TRENTON – A bill sponsored by Senator John H. Adler to allow municipalities to share courtroom facilities and support staff but maintain separate judges was unanimously approved by the Senate today.
“New Jersey has more government than we can afford,” said Senator Adler, D-Cherry Hill. “We need to do more to encourage municipalities to share costs whenever possible, but many local officials have been reluctant to give up local control over services. This bill would clear a major obstacle for towns seeking to share court services without giving up their locally-appointed judges.”
The bill, S-335, would amend the current law which governs shared services agreements between municipalities in New Jersey. Under current law, if municipalities agree to share municipal court services, they are bound to also share the judge. This bill would allow municipalities to tailor their shared services agreements in such a way that courtroom administration and facilities may be shared, but each individual municipality still has the authority to maintain its own judge.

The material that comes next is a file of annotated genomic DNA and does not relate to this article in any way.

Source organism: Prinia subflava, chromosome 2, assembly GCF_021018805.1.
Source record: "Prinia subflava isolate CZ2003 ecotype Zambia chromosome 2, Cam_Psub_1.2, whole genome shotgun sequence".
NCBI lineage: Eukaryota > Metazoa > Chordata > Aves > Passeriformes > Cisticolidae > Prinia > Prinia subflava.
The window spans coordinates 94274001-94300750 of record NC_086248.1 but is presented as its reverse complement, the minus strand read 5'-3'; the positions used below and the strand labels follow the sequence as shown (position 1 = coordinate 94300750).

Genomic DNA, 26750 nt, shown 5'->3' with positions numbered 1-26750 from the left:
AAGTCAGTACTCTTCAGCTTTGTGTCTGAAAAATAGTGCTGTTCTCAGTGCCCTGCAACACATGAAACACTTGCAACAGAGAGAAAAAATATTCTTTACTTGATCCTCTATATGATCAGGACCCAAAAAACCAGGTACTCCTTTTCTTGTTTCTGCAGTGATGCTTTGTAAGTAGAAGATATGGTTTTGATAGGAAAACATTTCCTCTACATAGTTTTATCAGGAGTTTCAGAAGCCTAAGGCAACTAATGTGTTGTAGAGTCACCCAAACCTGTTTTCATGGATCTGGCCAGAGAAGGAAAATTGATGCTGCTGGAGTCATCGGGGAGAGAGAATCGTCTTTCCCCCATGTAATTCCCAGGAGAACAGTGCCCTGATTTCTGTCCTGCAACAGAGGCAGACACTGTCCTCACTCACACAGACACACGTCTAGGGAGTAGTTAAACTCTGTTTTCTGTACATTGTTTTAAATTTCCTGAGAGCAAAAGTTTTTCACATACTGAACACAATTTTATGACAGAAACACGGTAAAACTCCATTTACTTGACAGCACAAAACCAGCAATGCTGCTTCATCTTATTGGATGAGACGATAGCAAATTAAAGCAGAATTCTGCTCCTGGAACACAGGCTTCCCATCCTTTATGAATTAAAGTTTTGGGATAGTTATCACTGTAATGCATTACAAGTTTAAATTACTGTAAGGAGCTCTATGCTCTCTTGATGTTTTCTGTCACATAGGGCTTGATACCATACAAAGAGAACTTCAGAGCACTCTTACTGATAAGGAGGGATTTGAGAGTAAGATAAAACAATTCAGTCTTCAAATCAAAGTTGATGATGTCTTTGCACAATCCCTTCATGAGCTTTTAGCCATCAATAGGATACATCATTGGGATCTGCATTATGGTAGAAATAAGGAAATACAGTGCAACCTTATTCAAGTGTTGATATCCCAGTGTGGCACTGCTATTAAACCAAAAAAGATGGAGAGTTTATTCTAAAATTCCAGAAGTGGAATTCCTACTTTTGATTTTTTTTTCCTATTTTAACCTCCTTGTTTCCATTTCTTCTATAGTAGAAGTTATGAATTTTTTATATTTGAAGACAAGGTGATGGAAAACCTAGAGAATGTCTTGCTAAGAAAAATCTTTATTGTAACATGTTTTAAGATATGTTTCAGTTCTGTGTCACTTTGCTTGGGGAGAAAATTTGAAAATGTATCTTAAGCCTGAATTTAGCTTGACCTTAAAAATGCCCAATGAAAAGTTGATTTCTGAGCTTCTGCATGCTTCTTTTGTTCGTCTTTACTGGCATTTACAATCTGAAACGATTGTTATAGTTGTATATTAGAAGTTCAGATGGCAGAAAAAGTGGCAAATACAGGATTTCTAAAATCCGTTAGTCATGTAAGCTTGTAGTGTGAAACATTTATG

“Many local officials believe that shared judges might not represent their own town’s best interests,” said Senator Adler. “However, there are still ways for municipalities to share court services – which means savings for local taxpayers – without giving up local control and input. By allowing towns to maintain local judges but share court administration costs, we are clearing a major hurdle blocking the way to cost savings for many overburdened property taxpayers.”
Senator Adler noted that this bill reflects his continuing efforts to provide cost savings for New Jersey’s taxpayers through rational consolidation and shared services. He added that in addition to coaxing local officials to share services, the State needs to do more to require regionalization agreements which mean lasting relief from soaring property taxes.
“In Governor Corzine’s budget, there is a recognition that we have to do more with less, at all levels of government,” said Senator Adler. “This bill is only a small part of legislative efforts to cut costs and provide for more efficient government. Moving forward, we need to provide greater support and encouragement for municipalities to seek cost savings, and if necessary mandate consolidation, to ensure that the people’s interest, and not the bureaucracy’s interest, is being served by government in New Jersey.”
The bill now heads to the Assembly for consideration.